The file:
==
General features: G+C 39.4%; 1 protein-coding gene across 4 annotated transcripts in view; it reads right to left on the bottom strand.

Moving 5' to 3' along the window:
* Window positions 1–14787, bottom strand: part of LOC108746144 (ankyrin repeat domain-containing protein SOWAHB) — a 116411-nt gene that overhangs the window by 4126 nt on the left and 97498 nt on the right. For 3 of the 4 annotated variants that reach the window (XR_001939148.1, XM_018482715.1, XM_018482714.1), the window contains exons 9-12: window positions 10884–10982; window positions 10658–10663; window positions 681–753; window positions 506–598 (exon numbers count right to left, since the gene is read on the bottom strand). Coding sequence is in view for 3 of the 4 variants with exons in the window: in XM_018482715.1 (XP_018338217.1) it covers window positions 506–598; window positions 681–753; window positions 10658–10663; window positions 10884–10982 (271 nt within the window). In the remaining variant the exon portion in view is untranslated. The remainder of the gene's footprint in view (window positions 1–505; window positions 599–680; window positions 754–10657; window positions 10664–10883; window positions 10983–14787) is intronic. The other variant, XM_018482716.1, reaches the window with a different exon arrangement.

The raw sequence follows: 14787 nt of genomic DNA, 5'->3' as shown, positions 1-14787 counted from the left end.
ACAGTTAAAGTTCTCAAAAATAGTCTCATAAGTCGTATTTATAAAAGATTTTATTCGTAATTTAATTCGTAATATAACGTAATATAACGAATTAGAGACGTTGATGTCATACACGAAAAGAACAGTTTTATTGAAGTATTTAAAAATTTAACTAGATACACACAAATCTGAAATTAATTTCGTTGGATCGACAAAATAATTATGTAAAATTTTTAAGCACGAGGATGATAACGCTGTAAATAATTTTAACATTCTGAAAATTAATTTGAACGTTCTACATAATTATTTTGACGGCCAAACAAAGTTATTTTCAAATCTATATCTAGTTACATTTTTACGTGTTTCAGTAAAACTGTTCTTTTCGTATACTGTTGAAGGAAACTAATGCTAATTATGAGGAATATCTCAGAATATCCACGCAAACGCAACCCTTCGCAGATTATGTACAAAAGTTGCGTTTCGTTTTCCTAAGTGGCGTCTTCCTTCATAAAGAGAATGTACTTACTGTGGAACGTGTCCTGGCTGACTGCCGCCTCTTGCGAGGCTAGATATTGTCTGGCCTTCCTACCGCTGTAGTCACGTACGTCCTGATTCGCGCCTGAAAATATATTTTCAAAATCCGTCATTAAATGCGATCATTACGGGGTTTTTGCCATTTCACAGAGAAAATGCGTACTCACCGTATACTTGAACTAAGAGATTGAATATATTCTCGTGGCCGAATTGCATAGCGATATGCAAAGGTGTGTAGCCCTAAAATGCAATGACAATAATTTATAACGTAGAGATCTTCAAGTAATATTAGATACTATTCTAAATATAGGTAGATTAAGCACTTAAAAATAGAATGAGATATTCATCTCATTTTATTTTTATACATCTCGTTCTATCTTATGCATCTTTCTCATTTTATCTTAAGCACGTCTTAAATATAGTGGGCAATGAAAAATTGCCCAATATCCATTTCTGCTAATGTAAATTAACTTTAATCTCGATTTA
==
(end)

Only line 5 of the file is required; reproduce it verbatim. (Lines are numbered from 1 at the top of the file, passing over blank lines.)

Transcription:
ACAGTTAAAGTTCTCAAAAATAGTCTCATAAGTCGTATTTATAAAAGATTTTATTCGTAATTTAATTCGTAATATAACGTAATATAACGAATTAGAGACGTTGATGTCATACACGAAAAGAACAGTTTTATTGAAGTATTTAAAAATTTAACTAGATACACACAAATCTGAAATTAATTTCGTTGGATCGACAAAATAATTATGTAAAATTTTTAAGCACGAGGATGATAACGCTGTAAATAATTTTAACATTCTGAAAATTAATTTGAACGTTCTACATAATTATTTTGACGGCCAAACAAAGTTATTTTCAAATCTATATCTAGTTACATTTTTACGTGTTTCAGTAAAACTGTTCTTTTCGTATACTGTTGAAGGAAACTAATGCTAATTATGAGGAATATCTCAGAATATCCACGCAAACGCAACCCTTCGCAGATTATGTACAAAAGTTGCGTTTCGTTTTCCTAAGTGGCGTCTTCCTTCATAAAGAGAATGTACTTACTGTGGAACGTGTCCTGGCTGACTGCCGCCTCTTGCGAGGCTAGATATTGTCTGGCCTTCCTACCGCTGTAGTCACGTACGTCCTGATTCGCGCCTGAAAATATATTTTCAAAATCCGTCATTAAATGCGATCATTACGGGGTTTTTGCCATTTCACAGAGAAAATGCGTACTCACCGTATACTTGAACTAAGAGATTGAATATATTCTCGTGGCCGAATTGCATAGCGATATGCAAAGGTGTGTAGCCCTAAAATGCAATGACAATAATTTATAACGTAGAGATCTTCAAGTAATATTAGATACTATTCTAAATATAGGTAGATTAAGCACTTAAAAATAGAATGAGATATTCATCTCATTTTATTTTTATACATCTCGTTCTATCTTATGCATCTTTCTCATTTTATCTTAAGCACGTCTTAAATATAGTGGGCAATGAAAAATTGCCCAATATCCATTTCTGCTAATGTAAATTAACTTTAATCTCGATTTA